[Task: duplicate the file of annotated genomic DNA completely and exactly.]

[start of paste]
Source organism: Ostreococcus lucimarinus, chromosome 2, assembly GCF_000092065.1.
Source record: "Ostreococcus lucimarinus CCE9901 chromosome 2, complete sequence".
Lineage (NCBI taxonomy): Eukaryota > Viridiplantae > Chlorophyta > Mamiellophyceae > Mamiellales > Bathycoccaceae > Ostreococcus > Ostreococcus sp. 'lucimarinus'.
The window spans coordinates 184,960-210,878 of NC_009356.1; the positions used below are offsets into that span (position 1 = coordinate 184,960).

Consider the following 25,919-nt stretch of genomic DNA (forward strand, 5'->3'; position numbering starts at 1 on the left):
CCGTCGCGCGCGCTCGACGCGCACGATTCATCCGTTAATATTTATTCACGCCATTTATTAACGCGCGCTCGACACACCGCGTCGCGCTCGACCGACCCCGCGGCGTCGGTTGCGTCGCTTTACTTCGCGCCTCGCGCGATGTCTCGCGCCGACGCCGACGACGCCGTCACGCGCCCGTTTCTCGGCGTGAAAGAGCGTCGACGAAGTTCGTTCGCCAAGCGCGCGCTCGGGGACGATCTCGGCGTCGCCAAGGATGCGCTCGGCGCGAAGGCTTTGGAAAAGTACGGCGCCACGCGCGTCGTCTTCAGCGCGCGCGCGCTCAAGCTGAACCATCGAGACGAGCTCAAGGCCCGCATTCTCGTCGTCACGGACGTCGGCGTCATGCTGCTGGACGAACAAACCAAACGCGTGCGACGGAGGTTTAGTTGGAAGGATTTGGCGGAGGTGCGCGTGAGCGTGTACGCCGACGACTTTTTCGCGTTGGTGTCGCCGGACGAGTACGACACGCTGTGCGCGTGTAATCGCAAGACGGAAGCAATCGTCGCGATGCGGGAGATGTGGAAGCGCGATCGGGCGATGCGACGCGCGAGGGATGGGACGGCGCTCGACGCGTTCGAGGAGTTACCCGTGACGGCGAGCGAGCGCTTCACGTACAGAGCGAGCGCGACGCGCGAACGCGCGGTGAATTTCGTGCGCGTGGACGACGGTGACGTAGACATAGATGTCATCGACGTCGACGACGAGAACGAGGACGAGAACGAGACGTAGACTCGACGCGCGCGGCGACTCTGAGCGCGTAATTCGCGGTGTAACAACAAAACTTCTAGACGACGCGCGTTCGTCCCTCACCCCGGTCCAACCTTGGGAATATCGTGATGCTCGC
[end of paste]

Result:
Source organism: Ostreococcus lucimarinus, chromosome 2, assembly GCF_000092065.1.
Source record: "Ostreococcus lucimarinus CCE9901 chromosome 2, complete sequence".
Lineage (NCBI taxonomy): Eukaryota > Viridiplantae > Chlorophyta > Mamiellophyceae > Mamiellales > Bathycoccaceae > Ostreococcus > Ostreococcus sp. 'lucimarinus'.
The window spans coordinates 184,960-210,878 of NC_009356.1; the positions used below are offsets into that span (position 1 = coordinate 184,960).

Consider the following 25,919-nt stretch of genomic DNA (forward strand, 5'->3'; position numbering starts at 1 on the left):
CCGTCGCGCGCGCTCGACGCGCACGATTCATCCGTTAATATTTATTCACGCCATTTATTAACGCGCGCTCGACACACCGCGTCGCGCTCGACCGACCCCGCGGCGTCGGTTGCGTCGCTTTACTTCGCGCCTCGCGCGATGTCTCGCGCCGACGCCGACGACGCCGTCACGCGCCCGTTTCTCGGCGTGAAAGAGCGTCGACGAAGTTCGTTCGCCAAGCGCGCGCTCGGGGACGATCTCGGCGTCGCCAAGGATGCGCTCGGCGCGAAGGCTTTGGAAAAGTACGGCGCCACGCGCGTCGTCTTCAGCGCGCGCGCGCTCAAGCTGAACCATCGAGACGAGCTCAAGGCCCGCATTCTCGTCGTCACGGACGTCGGCGTCATGCTGCTGGACGAACAAACCAAACGCGTGCGACGGAGGTTTAGTTGGAAGGATTTGGCGGAGGTGCGCGTGAGCGTGTACGCCGACGACTTTTTCGCGTTGGTGTCGCCGGACGAGTACGACACGCTGTGCGCGTGTAATCGCAAGACGGAAGCAATCGTCGCGATGCGGGAGATGTGGAAGCGCGATCGGGCGATGCGACGCGCGAGGGATGGGACGGCGCTCGACGCGTTCGAGGAGTTACCCGTGACGGCGAGCGAGCGCTTCACGTACAGAGCGAGCGCGACGCGCGAACGCGCGGTGAATTTCGTGCGCGTGGACGACGGTGACGTAGACATAGATGTCATCGACGTCGACGACGAGAACGAGGACGAGAACGAGACGTAGACTCGACGCGCGCGGCGACTCTGAGCGCGTAATTCGCGGTGTAACAACAAAACTTCTAGACGACGCGCGTTCGTCCCTCACCCCGGTCCAACCTTGGGAATATCGTGATGCTCGC